Lampard denied first win as Leicester draw at Chelsea

Chelsea's French striker Olivier Giroud, second left, saves a shot from Leicester City's Spanish striker Ayoze Perez,left. (AFP)
Updated 19 August 2019
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Lampard denied first win as Leicester draw at Chelsea

  • Sheffield United make winning return to Premier League at Bramall Lane

LONDON: Frank Lampard is still waiting for his first win as Chelsea manager after Wilfred Ndidi gave Leicester a 1-1 draw to spoil the Blues legend's homecoming on Sunday.

Thrashed 4-0 at Manchester United last weekend and beaten on penalties by Liverpool in the European Super Cup on Wednesday, Lampard's side took an early lead through Mason Mount's first goal for Chelsea.

But Ndidi atoned for the costly mistake that led to Mount's opener as the Nigerian midfielder headed Leicester's well-deserved second half equalizer.

Lampard had been given a thunderous reception in his first game as Chelsea manager at Stamford Bridge.

Yet the mood was far gloomier by the final whistle after a spluttering display raised the spectre of a potentially difficult season for the returning hero.

Sheffield United made a winning return to the Premier League at Bramall Lane as John Lundstram scored the only goal for a deserved 1-0 win over Crystal Palace. 

Lundstram, who has spent the majority of his career on loan spells in England's lower leagues, blasted into an unguarded net after Palace goalkeeper Vicente Guaita could only parry a low cross into the box two minutes into the second-half.

Despite the slender margin of victory, Chris Wilder's men were well worthy of the three points as they built on a promising 1-1 draw at Bournemouth on the opening weekend of the season.

Lampard, Chelsea's all-time record goalscorer, managed to avoid being the first Blues boss to lose his first two Premier League games in charge since Gianluca Vialli 21 years ago.

But on this evidence there is a lot of work for the 41-year-old to do if he is to emulate his 13-year playing spell at Chelsea, which included three Premier League titles and the club's first Champions League crown.

Greeted by a huge flag with the message "Frank Lampard's blue and white army" and another reading "Welcome home Super Frank,"  the former England midfielder emerged from the tunnel to cheers and turned to applaud the crowd as they chanted "Super Frankie Lampard."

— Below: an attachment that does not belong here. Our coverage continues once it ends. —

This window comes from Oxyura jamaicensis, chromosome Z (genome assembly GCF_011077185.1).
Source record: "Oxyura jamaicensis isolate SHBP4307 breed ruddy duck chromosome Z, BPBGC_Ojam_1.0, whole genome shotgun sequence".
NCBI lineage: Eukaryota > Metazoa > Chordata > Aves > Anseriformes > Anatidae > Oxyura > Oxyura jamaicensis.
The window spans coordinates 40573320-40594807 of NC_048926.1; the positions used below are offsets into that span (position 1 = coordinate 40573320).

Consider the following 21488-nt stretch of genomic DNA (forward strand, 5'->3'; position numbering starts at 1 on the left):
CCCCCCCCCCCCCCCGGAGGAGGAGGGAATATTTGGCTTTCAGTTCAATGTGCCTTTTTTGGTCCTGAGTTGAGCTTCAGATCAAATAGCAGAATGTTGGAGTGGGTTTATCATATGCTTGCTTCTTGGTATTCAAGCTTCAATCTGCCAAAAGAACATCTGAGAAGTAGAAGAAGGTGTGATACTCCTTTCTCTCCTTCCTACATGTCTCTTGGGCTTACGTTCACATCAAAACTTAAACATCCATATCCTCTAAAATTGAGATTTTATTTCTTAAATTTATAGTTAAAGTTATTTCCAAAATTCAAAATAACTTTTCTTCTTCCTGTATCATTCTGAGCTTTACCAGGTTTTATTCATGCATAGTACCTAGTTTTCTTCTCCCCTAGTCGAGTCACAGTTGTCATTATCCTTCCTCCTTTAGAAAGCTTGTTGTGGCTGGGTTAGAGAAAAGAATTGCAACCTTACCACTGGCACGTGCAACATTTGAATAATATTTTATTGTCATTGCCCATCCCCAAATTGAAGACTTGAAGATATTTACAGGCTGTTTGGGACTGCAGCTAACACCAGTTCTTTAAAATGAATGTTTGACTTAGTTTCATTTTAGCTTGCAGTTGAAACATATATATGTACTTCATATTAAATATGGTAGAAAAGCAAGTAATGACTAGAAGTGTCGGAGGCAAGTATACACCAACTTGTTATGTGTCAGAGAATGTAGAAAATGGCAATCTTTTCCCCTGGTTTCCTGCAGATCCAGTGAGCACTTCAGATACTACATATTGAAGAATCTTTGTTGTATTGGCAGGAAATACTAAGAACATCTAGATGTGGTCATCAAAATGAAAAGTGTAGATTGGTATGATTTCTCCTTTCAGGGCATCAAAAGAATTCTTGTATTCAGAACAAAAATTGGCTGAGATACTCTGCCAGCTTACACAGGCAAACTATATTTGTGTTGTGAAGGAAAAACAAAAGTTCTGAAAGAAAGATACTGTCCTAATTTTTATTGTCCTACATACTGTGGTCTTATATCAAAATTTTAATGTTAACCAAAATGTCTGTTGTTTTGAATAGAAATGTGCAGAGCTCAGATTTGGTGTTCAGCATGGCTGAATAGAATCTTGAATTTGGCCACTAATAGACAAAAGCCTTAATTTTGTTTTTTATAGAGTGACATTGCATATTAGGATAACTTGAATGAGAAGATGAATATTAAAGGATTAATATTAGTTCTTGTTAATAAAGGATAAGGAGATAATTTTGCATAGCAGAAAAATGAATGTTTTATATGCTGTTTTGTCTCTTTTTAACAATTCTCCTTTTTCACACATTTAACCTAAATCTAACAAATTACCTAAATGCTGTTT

With his former Chelsea teammate John Terry in the stands to support his old friend, the Blues nearly gave Lampard a dream start in the first minute when Olivier Giroud chested Cesar Azpilicueta's pass to Pedro and the Spaniard volleyed into the side-netting.

Moments later, Mount threatened when he burst through, but the youngster shot too close to Kasper Schmeichel, who did well to block Christian Pulisic's attempt from the rebound.

Mount, a tenacious attacking midfielder in Lampard's mold, did not need to rue that miss for long.

The 20-year-old, who impressed while playing for Lampard on loan at second tier Derby last season, opened his Chelsea account in the seventh minute, with a helping hand from Ndidi.

When Caglar Soyuncu rolled a pass to Ndidi, he dithered on the ball too long and Mount alertly pressured him into conceding possession before sliding a clinical finish past Schmeichel.

It was just reward for a blistering start from Chelsea and Lampard celebrated by punching the air in delight.

Mount should have doubled Chelsea's lead when he headed straight at Schmeichel from Pedro's cross before N'Golo Kante shot wide from Giroud's flick.

But Chelsea could not keep up that ferocious pace and their dip gave Leicester a lifeline they should have taken when James Maddison miscued his pass after dancing around Blues keeper Kepa Arrizabalaga early in the second half.


Di Maria scores 2 as PSG beats Madrid in Champions League

Updated 19 September 2019

Di Maria scores 2 as PSG beats Madrid in Champions League